Alessandro Duranti is Distinguished Professor of Anthropology at UCLA, where he served as Dean of Social Sciences from 2009-2016. In his book The Anthropology of Intentions: Language in a World of Others (Cambridge University Press, 2015), Duranti explores the relevance of intentions in making sense of what others say reflecting the range of his intellectual curiosity: from analytic and continental philosophical foundations of the concept of intentionality to political discourse in Samoa and the U.S., anthropologists' accounts of the opacity of other minds in Pacific societies, and the embodiment of intentions in jazz improvisation.
Duranti takes up the stalled opposition between, on the one hand, analytic philosophy of language--which tends towards individualistic conceptions of intentions--and, on the other hand, linguistic anthropology--which rejects this armchair universalizing, offering counterexamples of contexts where inner states are not socially salient. In making the case for a continuum of intentionality, he offers a way to reconcile this opposition: the salience of intentions varies across individuals and cultures, and with it, the social and linguistic elaboration of being-in-the-world varies too.
For Duranti, intentionality is an irreducibly intersubjective phenomenon: an individual's ostensible, performed, and uniquely conceived meaning is always in tension with the meaning interpreted and evaluated by a community, whether present or not. We are not just beings in the world: we always exist in a world of others. This intersubjective tension undergirds the social construction of, for example, authenticity and responsibility in politics, the ability to be an active listener in music, and the translation of a concept from one social world to another. This interview discusses The Anthropology of Intentions in relation to Duranti's wide-ranging academic career, up to and including his recent sabbatical excursions into the ancient Greek world in search of the origins of the notions of intention, mind, and soul.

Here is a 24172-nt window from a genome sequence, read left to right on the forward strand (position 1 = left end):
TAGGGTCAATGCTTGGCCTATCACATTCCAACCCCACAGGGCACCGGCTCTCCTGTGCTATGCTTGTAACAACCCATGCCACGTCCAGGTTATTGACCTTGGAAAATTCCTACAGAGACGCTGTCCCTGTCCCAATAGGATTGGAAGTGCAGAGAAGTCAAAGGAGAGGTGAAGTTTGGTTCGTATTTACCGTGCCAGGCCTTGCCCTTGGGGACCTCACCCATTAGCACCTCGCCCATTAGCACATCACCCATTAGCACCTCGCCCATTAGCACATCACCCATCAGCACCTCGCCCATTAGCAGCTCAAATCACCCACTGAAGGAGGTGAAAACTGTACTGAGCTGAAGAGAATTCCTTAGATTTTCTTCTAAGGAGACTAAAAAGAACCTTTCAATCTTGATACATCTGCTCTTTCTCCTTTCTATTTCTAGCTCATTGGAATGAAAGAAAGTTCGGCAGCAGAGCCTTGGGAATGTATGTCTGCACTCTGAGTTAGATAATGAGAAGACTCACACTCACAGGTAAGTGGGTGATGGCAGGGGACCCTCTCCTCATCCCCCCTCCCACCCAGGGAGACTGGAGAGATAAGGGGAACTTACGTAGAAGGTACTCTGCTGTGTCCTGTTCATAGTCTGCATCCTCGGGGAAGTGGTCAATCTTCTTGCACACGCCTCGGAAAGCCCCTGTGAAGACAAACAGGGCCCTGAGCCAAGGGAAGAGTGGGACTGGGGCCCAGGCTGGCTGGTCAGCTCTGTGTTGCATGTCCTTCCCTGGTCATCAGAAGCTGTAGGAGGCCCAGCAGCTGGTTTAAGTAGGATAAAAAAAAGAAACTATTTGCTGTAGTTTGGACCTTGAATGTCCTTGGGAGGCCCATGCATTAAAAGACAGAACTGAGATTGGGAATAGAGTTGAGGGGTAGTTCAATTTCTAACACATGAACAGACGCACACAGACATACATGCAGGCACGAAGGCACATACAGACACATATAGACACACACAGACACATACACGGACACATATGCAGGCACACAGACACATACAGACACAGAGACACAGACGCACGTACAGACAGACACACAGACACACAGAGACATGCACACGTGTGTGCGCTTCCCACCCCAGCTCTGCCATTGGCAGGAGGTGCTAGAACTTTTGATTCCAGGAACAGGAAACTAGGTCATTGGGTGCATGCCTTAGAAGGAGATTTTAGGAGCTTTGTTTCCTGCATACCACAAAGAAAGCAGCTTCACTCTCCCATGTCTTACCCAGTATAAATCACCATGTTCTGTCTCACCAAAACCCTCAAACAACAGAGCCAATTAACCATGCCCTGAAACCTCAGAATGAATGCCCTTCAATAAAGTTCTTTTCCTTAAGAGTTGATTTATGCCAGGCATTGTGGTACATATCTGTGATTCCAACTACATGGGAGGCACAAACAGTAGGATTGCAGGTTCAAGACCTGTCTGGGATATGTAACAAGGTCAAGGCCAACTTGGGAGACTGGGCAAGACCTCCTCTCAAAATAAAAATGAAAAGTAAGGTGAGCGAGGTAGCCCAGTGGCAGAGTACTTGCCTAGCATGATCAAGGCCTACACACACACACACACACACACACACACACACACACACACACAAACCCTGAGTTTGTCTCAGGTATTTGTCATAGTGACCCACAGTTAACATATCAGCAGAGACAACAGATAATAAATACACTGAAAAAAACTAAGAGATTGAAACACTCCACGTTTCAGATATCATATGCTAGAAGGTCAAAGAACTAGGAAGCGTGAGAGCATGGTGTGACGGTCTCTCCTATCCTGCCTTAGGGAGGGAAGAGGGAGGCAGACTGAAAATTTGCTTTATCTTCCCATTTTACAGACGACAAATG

[Afterword. Alessandro Duranti contributed to a special edition of Journal of Ethnographic Theory (Vol 7, No 2, 2017) in which he discusses ideas we talked about in the podcast. You can find it here.]
John Weston is an Associate Lecturer in Applied Linguistics at Queen Mary University of London. His research focuses on the relationships between language, knowledge and ethics. He can be reached at firstname.lastname@example.org.